Vermont – House Panel Seeks to Weaken Corporate Campaign Contribution Bill
Seven Days – Paul Heinz | Published: 3/10/2020
Campaign finance reformers have spent years seeking to limit the flow of corporate money into Vermont elections. Now a bill that would do just that is being watered down by a House committee. Senate Bill 47 was originally drafted to prohibit corporations from making direct donations to Vermont candidates and political parties. It passed the Senate last March but has languished in the House thereafter. The House Committee on Government Operations is now poised to approve the bill with one major change: it would continue to allow political parties to accept corporate contributions.
Virginia – PR Consultants Linked to Social Media Campaign Opposing Northern Va. Slots Won’t Say Who’s Behind It
Virginia Mercury – Graham Moomaw | Published: 3/11/2020
Someone has been running a social media campaign built to look like grassroots opposition to slot machines in Northern Virginia. In almost $50,000 worth of Facebook ads, a group called Not in Nova has warned that “out-of-state Big Gambling special interests and their lobbyists” were sneaking a bill through the General Assembly that would make the area more crowded and expensive. But none of the group’s public materials connect back to any identifiable citizen activists working against a proposal to allow Colonial Downs to operate hundreds of slots-like historical horse racing machines in Dumfries. The secretive nature of the advocacy campaign and the fingerprints of the public relations firms that seem to be carrying it out have fueled questions on social media and around the Capitol about who is actually behind it.
Washington – Grant County Pair to Pay $250,000 in Campaign Finance Case
AP News – Gene Johnson | Published: 3/9/2020
Businessperson Ken Greene and attorney Jerry Moberg agreed to pay $250,000 in fines and legal expenses after a judge found they violated Washington’s campaign finance law, but the defendants insist the case is a serious overreach by state Attorney General Bob Ferguson. Thurston County Superior Court Judge John Skinder ruled Greene and Moberg unlawfully concealed they were responsible for spending $3,900 on political fliers mailed to voters during the 2014 campaign for Grant County prosecutor. Moberg was assessed the bulk of the settlement: $230,000. That includes $115,000 in fines and $115,000 for legal costs incurred by the state. “Intentionally violating Washington’s campaign finance laws and lying to investigators about your conduct will result in a significant penalty,” Ferguson said.
Washington DC – Jack Evans Probably Qualifies for Public Campaign Money in Comeback Bid, Records Show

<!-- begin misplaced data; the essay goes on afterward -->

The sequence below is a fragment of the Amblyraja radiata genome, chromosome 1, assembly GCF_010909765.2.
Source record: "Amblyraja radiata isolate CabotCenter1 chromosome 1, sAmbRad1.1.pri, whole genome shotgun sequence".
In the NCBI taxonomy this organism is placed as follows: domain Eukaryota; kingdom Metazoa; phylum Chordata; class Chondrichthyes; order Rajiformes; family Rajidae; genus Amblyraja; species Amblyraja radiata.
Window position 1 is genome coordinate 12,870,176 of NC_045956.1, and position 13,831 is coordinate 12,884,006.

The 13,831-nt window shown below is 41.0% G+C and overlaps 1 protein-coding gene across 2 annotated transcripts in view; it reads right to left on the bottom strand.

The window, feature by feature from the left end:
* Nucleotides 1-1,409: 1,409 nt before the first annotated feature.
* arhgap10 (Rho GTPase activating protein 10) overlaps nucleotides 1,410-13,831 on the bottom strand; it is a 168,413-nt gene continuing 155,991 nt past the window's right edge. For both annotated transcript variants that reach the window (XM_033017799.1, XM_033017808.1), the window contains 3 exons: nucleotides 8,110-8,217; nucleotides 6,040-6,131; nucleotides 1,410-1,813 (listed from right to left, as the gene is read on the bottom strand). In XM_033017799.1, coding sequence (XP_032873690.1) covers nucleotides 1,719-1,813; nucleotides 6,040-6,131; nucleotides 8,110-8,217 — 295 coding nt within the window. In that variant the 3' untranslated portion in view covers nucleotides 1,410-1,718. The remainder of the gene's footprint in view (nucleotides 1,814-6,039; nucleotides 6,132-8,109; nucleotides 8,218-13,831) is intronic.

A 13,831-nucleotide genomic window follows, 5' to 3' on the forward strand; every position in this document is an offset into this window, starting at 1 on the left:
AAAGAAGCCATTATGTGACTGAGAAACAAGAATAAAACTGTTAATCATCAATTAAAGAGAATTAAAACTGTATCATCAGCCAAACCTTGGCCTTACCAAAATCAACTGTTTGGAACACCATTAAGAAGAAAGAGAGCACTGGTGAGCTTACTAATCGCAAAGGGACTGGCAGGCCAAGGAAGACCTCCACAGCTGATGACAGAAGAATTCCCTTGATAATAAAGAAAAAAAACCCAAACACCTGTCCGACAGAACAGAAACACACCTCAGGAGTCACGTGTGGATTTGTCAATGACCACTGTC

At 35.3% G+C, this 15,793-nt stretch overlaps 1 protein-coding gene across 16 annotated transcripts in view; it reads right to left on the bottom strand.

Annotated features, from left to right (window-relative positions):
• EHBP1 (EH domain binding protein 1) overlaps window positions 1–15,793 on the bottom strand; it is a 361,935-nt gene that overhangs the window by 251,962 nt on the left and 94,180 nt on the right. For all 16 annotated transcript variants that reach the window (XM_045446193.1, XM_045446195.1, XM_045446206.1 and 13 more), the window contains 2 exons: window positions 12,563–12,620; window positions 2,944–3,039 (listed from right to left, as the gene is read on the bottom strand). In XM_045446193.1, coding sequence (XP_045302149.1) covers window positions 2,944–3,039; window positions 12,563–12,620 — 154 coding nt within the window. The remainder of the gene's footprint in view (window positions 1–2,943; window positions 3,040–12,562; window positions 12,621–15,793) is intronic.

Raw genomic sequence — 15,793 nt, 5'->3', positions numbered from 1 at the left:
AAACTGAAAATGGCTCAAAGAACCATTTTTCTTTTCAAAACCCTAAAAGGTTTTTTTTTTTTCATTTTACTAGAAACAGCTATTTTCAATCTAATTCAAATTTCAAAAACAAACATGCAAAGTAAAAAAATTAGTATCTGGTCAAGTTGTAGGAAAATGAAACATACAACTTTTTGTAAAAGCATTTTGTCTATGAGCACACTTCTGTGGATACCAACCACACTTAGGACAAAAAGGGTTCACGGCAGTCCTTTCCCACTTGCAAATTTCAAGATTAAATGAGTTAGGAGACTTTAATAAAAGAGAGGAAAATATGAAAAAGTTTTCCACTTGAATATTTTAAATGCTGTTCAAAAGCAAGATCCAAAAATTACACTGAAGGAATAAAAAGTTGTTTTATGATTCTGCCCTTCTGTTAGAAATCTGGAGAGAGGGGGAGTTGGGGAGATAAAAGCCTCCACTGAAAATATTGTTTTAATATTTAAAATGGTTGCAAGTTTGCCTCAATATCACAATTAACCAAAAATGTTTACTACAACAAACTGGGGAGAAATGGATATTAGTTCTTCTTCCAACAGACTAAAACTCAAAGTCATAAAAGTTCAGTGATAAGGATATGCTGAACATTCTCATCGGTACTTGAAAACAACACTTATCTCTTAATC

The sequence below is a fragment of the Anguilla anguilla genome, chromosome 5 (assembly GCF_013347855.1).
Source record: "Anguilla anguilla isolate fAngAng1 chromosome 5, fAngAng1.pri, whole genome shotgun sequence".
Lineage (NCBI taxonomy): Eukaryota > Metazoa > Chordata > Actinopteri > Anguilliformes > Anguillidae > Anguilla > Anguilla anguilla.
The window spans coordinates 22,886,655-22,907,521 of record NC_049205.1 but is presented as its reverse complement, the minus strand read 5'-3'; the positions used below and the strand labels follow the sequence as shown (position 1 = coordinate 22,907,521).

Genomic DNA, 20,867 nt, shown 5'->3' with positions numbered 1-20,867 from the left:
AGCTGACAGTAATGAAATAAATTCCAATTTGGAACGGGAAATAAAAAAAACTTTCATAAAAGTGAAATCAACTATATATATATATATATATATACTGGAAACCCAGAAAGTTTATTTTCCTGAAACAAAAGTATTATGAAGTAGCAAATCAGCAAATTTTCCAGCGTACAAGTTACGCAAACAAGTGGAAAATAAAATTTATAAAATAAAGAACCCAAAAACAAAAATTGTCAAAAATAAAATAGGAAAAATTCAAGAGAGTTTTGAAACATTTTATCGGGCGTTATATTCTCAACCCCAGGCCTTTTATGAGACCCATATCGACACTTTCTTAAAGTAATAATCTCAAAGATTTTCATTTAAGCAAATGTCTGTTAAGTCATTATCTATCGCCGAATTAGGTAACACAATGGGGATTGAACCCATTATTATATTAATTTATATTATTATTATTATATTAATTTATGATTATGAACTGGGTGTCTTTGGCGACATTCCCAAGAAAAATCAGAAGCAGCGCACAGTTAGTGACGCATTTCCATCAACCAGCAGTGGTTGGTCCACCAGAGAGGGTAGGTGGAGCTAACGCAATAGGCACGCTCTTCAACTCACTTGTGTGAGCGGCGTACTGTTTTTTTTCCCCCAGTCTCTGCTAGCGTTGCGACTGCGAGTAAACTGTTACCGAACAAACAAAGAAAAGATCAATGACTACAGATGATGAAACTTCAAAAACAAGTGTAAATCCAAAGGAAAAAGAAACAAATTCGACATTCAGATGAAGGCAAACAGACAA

Washington Post – Fenit Nirappil | Published: 3/11/2020
Jack Evans appears to qualify for public campaign funds in his bid to reclaim the District of Columbia Council seat he gave up amid an ethics scandal. The city’s new public financing program allows ward council candidates to receive taxpayer dollars if they collect at least $5,000 in small campaign contributions from 150 residents. Evans’ filing showed he raised nearly $10,000 from more than 200 residents. If regulators verify that he met the requirements to qualify for public financing and this summer’s election ballots, Evans would receive $40,000 in grants and up to $50,000 in matching donations. Public financing for Evans would mark a dramatic shift for the former council member, who has relied on raising money from developers, businesses, and moneyed interests over three decades.
West Virginia – Ethics Panel Clears Justice’s Flights to, from Lewisburg
Huntington Herald-Dispatch – Phil Kabler | Published: 3/6/2020
Gov. Jim Justice may fly in the state plane from his home in Lewisburg to destinations other than Charleston to participate in official state business, and while in those locations, may take part in campaign activities before making the return flight home, the West Virginia Ethics Commission determined. In an advisory opinion, the commission said Justice has to meet several criteria to assure his travel does not violate the Ethics Act’s prohibition against using public office for private gain. The commission stressed it was not addressing a current legal challenge before the state Supreme Court contending that, by living in Lewisburg, Justice is violating a requirement in the state constitution that the governor reside at the seat of state government.
March 12, 2020 • Written by Jim Sedor
Campaign Finance National: “Trump FEC Pick Offers Mixed Messages on Donor Disclosure” by Karl Evers-Hillstrom for Center for Responsive Politics National: “Business Money Flows Through Gaps in Anti-Corporate PAC Pledge” by Kate Ackley and George LeVines for Roll Call Vermont: […]
National: “Trump FEC Pick Offers Mixed Messages on Donor Disclosure” by Karl Evers-Hillstrom for Center for Responsive Politics
National: “Business Money Flows Through Gaps in Anti-Corporate PAC Pledge” by Kate Ackley and George LeVines for Roll Call
Vermont: “House Panel Seeks to Weaken Corporate Campaign Contribution Bill” by Paul Heinz for Seven Days